In one year.
So the fact that they came to you and said, Hey, I wanna triple revenue in one year. Did that freak you out at all? Did, did, did you enter into that conversation with like a, Ooh, just wanna, just wanna kinda just wanna like set expectations a little bit or were you like, yeah, that's no problem.
Well, I obviously knew it was gonna be a challenge and it is a little bit freaky. I think it's a little easier because it was a younger company as well. So tripling revenue for a younger company is not the same as going to, you know, a series D company and saying, now we're gonna triple revenue. That's a whole other story. But there was a lot of opportunity, a lot of untapped opportunity for this company. And I knew that within this plan of tripling revenue, you know, they also are doing things on their side. It's not a hundred percent the responsibility of an SEO agency.
Right. There's a partnership.
Yeah, it's a partnership. Yeah. I mean, I obviously was a little bit scared by that, but we had a good plan and there was a lot of untapped potential to tap into. And there is, again, this year, we have a lot of very cool ideas to try to do it again.
So, so they contacted you, they were like, we wanna triple revenue. And you're like, okay, sounds great. Just like another Tuesday. And my guess is you probably start with some kind of audit, right? Like where you, you wanna kind of take a look probably under the hood and figure out what's going on in order for you to make that plan. So what can you share with us about what you found as part of that audit that really stuck out to you where you were like, Ooh, this is low hanging fruit. We could fix this pretty fast. Or what did you find?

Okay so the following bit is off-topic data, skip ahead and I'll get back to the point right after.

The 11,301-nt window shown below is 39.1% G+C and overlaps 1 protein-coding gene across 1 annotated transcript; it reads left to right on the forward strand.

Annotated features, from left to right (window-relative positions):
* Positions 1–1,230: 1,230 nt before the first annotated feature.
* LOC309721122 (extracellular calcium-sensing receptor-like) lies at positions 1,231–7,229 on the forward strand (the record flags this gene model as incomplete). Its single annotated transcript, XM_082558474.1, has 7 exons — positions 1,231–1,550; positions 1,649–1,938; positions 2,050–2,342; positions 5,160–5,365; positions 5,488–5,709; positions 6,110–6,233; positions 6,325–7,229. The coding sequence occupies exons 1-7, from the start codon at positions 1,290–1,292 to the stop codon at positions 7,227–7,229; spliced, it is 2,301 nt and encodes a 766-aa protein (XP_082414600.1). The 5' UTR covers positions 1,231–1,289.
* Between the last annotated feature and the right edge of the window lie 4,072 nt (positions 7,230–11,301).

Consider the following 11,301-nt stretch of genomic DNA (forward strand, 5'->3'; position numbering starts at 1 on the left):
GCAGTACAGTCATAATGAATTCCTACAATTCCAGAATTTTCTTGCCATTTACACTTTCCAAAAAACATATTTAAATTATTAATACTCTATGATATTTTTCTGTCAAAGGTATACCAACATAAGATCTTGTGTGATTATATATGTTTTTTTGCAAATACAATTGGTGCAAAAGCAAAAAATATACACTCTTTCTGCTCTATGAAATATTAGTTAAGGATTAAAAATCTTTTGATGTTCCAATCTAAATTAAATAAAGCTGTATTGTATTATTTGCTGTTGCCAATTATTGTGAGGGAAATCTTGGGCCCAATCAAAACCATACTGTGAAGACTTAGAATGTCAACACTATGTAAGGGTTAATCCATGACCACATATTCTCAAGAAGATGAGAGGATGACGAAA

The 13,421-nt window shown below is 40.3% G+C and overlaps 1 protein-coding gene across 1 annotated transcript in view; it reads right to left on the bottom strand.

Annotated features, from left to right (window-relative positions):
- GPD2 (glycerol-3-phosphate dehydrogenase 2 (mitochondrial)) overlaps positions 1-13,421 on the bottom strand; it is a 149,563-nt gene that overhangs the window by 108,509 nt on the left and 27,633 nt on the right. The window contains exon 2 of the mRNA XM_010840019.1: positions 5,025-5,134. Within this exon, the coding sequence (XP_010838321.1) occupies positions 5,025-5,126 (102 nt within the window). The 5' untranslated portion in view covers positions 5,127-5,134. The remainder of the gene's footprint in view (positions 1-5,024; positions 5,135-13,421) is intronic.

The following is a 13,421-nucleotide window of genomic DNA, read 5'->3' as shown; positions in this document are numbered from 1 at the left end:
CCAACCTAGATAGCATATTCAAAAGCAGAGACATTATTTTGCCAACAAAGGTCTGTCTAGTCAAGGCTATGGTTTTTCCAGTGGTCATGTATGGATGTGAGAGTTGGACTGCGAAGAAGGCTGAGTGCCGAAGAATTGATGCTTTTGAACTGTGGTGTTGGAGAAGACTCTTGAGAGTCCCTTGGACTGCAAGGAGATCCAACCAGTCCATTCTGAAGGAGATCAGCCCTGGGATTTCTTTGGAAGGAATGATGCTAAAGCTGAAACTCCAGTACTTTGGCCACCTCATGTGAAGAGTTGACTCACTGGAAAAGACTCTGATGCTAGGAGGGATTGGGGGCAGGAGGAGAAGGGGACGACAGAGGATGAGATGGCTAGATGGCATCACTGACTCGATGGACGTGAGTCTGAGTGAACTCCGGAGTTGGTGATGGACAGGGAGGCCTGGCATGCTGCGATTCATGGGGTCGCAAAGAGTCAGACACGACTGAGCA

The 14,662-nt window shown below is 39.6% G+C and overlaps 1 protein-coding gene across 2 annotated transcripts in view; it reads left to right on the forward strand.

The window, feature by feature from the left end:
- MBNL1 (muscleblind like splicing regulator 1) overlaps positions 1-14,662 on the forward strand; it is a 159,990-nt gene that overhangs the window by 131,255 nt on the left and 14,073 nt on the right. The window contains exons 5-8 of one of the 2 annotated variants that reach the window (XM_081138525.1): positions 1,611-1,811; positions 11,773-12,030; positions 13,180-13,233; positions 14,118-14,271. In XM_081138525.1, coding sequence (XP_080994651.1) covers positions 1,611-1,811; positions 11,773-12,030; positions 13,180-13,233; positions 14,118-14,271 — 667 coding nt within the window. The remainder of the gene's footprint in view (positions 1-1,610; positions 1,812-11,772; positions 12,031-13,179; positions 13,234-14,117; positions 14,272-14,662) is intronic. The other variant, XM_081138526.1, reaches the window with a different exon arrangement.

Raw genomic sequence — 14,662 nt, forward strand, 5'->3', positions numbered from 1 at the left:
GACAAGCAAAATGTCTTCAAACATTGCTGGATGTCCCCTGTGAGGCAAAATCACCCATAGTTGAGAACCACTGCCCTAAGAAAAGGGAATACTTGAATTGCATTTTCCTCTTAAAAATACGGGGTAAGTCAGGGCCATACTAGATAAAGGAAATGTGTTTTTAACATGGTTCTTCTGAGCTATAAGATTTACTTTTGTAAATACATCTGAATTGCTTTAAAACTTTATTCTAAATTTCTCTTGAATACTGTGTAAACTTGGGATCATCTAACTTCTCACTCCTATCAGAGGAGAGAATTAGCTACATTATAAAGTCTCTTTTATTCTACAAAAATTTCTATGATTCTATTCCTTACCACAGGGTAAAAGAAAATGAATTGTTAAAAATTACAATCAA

Well, the first thing that I found is we needed to rewrite the website. It wasn't clear. It wasn't. I said, even if we start getting traffic to this website, if I get here, I don't know what this tool is. It's very confusing. So we really had to focus on rewriting that website to make sure that the messaging was clear. So that was a big project of ours at first. When it comes to SEO, it's not, I'm not always so concerned about the main homepages features, homepage to do SEO. Sometimes the feature page is yes, but it's what you're building around it to drive the traffic. And I want the homepage to just be really, really clear messaging about how we help you, whether there's a keyword in it or not. That doesn't matter as much. It's more, how is this actually serving somebody?